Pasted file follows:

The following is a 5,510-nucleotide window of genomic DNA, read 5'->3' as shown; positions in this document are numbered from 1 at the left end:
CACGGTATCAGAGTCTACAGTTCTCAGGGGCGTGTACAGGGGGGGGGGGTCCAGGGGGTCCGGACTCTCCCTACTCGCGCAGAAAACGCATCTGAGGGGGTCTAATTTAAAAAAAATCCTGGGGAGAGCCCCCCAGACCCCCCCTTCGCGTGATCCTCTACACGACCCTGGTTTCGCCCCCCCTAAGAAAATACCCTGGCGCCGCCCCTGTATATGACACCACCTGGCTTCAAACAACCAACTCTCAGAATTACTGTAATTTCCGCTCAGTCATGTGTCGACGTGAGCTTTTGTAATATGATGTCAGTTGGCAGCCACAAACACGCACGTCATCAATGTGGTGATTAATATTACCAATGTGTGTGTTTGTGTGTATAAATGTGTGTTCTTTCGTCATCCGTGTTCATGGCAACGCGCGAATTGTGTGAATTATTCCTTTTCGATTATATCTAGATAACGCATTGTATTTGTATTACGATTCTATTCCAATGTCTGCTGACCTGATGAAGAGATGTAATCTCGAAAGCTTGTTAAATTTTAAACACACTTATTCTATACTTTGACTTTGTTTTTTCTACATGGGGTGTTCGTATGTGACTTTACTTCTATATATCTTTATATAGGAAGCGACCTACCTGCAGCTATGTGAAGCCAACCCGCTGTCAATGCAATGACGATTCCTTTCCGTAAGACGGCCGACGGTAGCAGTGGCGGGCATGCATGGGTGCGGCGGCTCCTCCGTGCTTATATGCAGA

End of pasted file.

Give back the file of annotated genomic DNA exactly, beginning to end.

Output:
The following is a 5,510-nucleotide window of genomic DNA, read 5'->3' as shown; positions in this document are numbered from 1 at the left end:
CACGGTATCAGAGTCTACAGTTCTCAGGGGCGTGTACAGGGGGGGGGGGTCCAGGGGGTCCGGACTCTCCCTACTCGCGCAGAAAACGCATCTGAGGGGGTCTAATTTAAAAAAAATCCTGGGGAGAGCCCCCCAGACCCCCCCTTCGCGTGATCCTCTACACGACCCTGGTTTCGCCCCCCCTAAGAAAATACCCTGGCGCCGCCCCTGTATATGACACCACCTGGCTTCAAACAACCAACTCTCAGAATTACTGTAATTTCCGCTCAGTCATGTGTCGACGTGAGCTTTTGTAATATGATGTCAGTTGGCAGCCACAAACACGCACGTCATCAATGTGGTGATTAATATTACCAATGTGTGTGTTTGTGTGTATAAATGTGTGTTCTTTCGTCATCCGTGTTCATGGCAACGCGCGAATTGTGTGAATTATTCCTTTTCGATTATATCTAGATAACGCATTGTATTTGTATTACGATTCTATTCCAATGTCTGCTGACCTGATGAAGAGATGTAATCTCGAAAGCTTGTTAAATTTTAAACACACTTATTCTATACTTTGACTTTGTTTTTTCTACATGGGGTGTTCGTATGTGACTTTACTTCTATATATCTTTATATAGGAAGCGACCTACCTGCAGCTATGTGAAGCCAACCCGCTGTCAATGCAATGACGATTCCTTTCCGTAAGACGGCCGACGGTAGCAGTGGCGGGCATGCATGGGTGCGGCGGCTCCTCCGTGCTTATATGCAGA